Respectful Insolence

Well, now I’m really in a pickle as far as the 2008 Presidential election goes. I really don’t like Hillary Clinton and consider Barack Obama not ready for prime time; i.e., he’s too inexperienced and too liberal for my liking. On the other hand, I used to like John McCain–at least until he started pandering to the religious right and became a cheerleader for the Iraq war. Now I have another reason not to vote for John McCain, which leaves me with not a single Presidential candidate that I can see myself voting for right now.

John McCain has credulously fallen for the blandishments of antivaccinationists:

At a town hall meeting Friday in Texas, Sen. John McCain, R-Ariz., declared that “there’s strong evidence” that thimerosal, a mercury-based preservative that was once in many childhood vaccines, is responsible for the increased diagnoses of autism in the U.S. — a position in stark contrast with the view of the medical establishment.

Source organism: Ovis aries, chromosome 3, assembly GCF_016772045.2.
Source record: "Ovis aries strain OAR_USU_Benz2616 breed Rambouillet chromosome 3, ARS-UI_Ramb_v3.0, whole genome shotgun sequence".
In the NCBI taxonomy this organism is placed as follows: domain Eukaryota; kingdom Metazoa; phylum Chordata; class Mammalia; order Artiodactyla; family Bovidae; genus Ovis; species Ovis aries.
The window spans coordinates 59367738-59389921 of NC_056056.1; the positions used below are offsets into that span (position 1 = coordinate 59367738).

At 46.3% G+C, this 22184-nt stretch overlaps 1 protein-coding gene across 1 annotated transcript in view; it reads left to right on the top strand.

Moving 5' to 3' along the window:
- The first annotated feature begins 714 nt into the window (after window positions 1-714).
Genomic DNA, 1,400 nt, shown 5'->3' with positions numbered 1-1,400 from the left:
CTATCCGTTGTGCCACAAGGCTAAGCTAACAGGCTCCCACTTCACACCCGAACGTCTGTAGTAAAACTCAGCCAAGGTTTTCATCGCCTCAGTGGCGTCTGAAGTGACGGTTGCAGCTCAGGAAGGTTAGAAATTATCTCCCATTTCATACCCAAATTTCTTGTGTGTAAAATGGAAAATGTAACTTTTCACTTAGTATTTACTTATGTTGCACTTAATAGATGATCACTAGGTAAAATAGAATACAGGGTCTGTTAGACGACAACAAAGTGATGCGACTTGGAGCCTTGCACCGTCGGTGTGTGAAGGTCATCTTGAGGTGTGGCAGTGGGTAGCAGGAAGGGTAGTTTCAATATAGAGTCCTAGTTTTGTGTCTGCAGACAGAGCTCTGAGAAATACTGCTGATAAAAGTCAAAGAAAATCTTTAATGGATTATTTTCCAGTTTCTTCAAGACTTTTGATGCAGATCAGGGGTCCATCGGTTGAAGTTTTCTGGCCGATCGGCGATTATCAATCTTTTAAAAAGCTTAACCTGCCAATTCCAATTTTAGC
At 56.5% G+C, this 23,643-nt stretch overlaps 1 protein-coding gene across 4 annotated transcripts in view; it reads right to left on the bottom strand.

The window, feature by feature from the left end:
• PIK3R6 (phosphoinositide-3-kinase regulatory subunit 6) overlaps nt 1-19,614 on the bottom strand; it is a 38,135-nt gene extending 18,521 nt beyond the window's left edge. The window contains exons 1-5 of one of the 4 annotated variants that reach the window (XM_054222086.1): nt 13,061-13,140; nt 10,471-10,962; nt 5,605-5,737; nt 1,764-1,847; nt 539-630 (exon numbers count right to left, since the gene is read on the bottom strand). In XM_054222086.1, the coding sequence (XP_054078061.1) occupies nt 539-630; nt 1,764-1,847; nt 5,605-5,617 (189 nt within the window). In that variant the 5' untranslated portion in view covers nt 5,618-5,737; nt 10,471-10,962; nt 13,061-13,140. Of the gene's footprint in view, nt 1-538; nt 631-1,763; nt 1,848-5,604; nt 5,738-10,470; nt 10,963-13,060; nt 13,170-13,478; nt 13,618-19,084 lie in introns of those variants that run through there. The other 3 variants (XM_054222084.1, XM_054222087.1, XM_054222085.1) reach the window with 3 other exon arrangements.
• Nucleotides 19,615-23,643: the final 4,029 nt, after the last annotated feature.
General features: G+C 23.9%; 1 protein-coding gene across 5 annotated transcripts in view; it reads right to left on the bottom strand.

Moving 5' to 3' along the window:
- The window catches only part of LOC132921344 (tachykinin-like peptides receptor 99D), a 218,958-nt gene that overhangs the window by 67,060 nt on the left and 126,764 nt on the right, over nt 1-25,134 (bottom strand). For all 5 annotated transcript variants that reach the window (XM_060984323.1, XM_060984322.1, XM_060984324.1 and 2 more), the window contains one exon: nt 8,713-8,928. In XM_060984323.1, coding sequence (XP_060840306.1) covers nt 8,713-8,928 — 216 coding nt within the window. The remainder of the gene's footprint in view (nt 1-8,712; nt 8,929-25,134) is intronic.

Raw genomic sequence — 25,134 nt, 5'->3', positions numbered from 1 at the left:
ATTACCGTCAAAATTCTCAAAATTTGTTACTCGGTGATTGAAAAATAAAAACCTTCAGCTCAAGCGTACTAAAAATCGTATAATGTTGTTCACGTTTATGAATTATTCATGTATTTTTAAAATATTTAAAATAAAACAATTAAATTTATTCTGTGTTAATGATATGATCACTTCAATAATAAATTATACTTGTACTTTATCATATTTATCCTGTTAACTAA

McCain was responding to a question from the mother of a boy with autism, who asked about a recent story that the U.S. Court of Federal Claims and the National Vaccine Injury Compensation Program had issued a judgment in favor of an unnamed child whose family claimed regressive encephalopathy and symptoms of autism were caused by thimerosal.

“We’ve been waiting for years for kind of a responsible answer to this question, and are hoping that you can help us out there,” the woman said.

McCain said, per ABC News’ Bret Hovell, that “It’s indisputable that (autism) is on the rise amongst children, the question is what’s causing it. And we go back and forth and there’s strong evidence that indicates that it’s got to do with a preservative in vaccines.”

McCain said there’s “divided scientific opinion” on the matter, with “many on the other side that are credible scientists that are saying that’s not the cause of it.”